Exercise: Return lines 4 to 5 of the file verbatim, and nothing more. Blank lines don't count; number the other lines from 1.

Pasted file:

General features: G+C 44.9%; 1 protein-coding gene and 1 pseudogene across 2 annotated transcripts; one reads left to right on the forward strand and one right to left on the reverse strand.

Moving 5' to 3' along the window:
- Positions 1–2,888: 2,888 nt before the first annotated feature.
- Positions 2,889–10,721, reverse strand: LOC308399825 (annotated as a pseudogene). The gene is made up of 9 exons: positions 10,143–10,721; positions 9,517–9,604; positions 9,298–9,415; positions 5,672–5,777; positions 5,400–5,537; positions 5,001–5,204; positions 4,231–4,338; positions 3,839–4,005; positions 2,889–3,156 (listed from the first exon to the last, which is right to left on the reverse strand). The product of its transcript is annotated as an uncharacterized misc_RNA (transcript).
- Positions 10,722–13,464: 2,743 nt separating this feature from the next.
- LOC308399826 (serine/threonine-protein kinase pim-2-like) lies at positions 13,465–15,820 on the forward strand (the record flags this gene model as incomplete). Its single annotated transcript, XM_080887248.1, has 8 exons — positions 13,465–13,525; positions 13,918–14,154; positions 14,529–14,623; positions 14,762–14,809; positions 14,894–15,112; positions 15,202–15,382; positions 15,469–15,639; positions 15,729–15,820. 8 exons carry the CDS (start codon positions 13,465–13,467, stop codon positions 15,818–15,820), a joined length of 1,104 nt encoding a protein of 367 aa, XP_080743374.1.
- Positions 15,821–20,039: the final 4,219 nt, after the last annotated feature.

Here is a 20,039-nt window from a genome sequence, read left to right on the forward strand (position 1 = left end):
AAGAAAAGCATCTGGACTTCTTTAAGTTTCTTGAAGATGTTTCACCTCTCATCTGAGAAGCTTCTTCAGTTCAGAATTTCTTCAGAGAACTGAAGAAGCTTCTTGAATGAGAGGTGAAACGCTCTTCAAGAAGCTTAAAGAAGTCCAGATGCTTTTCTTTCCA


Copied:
- Positions 2,889–10,721, reverse strand: LOC308399825 (annotated as a pseudogene). The gene is made up of 9 exons: positions 10,143–10,721; positions 9,517–9,604; positions 9,298–9,415; positions 5,672–5,777; positions 5,400–5,537; positions 5,001–5,204; positions 4,231–4,338; positions 3,839–4,005; positions 2,889–3,156 (listed from the first exon to the last, which is right to left on the reverse strand). The product of its transcript is annotated as an uncharacterized misc_RNA (transcript).
- Positions 10,722–13,464: 2,743 nt separating this feature from the next.